Using early language outcomes to predict later language ability in children with cochlear implants

Marcia J. Hay-McCutcheon, Karen Iler Kirk, Shirley C. Henning, Sujuan Gao, Rong Qi

Research output: Contribution to journalArticlepeer-review


The increased access to sound that cochlear implants have provided to profoundly deaf children has allowed them to develop English speech and language skills more successfully than using hearing aids alone. The purpose of this study was to determine how well early postimplant language skills were able to predict later language ability. Thirty children who received a cochlear implant between the years 1991 and 2000 were study participants. The Reynell Developmental Language Scales (RDLS) and the Clinical Evaluation of Language Fundamentals (CELF) were used as language measures. Results revealed that early receptive language skills as measured using the RDLS were good predictors of later core language ability assessed by the CELF. Alternatively, early expressive language skills were not found to be good predictors of later language performance. The age at which a child received an implant was found to have a significant impact on the early language measures, but not the later language measure, or on the ability of the RDLS to predict performance on the CELF measure.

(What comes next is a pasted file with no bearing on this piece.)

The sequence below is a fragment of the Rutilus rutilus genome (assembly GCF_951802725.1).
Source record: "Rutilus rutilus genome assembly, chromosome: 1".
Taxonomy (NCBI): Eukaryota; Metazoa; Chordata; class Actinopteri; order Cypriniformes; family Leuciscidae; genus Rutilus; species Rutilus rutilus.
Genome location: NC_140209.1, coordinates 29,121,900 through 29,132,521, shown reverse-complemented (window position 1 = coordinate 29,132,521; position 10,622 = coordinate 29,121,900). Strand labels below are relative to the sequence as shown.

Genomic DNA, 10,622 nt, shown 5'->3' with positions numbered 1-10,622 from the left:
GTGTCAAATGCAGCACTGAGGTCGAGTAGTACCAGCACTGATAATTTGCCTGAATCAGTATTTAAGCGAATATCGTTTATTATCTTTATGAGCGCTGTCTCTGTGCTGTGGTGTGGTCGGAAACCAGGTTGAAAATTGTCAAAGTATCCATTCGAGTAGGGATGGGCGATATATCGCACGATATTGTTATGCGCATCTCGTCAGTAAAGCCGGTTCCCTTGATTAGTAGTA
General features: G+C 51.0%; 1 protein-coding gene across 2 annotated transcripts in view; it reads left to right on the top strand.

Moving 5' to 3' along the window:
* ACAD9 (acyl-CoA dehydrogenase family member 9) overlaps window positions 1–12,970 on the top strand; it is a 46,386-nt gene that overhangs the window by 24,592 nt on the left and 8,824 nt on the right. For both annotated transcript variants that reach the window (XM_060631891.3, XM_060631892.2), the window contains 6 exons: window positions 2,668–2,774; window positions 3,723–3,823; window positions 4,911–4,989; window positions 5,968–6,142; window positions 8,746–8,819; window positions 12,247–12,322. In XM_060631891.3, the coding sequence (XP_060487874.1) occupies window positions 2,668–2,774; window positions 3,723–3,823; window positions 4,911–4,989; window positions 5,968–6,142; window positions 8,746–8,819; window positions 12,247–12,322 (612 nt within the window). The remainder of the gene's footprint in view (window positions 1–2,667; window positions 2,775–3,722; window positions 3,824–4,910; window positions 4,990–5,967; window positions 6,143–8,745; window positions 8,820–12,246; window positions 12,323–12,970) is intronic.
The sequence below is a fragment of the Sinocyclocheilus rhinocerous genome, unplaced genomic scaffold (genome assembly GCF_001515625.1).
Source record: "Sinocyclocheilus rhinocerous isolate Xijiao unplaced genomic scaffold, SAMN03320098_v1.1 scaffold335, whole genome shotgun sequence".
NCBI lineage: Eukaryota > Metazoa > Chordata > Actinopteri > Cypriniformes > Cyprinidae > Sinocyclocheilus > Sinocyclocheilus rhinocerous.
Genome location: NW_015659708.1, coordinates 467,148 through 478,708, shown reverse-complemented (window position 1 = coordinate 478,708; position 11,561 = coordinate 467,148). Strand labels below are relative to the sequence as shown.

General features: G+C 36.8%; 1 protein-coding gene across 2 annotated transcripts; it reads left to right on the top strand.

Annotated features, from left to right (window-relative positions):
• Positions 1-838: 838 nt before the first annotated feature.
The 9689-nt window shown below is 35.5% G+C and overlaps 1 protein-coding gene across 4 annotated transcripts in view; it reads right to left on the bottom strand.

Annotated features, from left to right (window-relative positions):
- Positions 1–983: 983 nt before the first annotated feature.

Original languageEnglish (US)
Pages (from-to)370-378
Number of pages9
JournalAudiology and Neurotology
Issue number6
StatePublished - Oct 2008
Externally publishedYes


  • Cochlear implants
  • Expressive language
  • Receptive language
  • Speech perception

ASJC Scopus subject areas

  • Physiology
  • Otorhinolaryngology
  • Sensory Systems
  • Speech and Hearing


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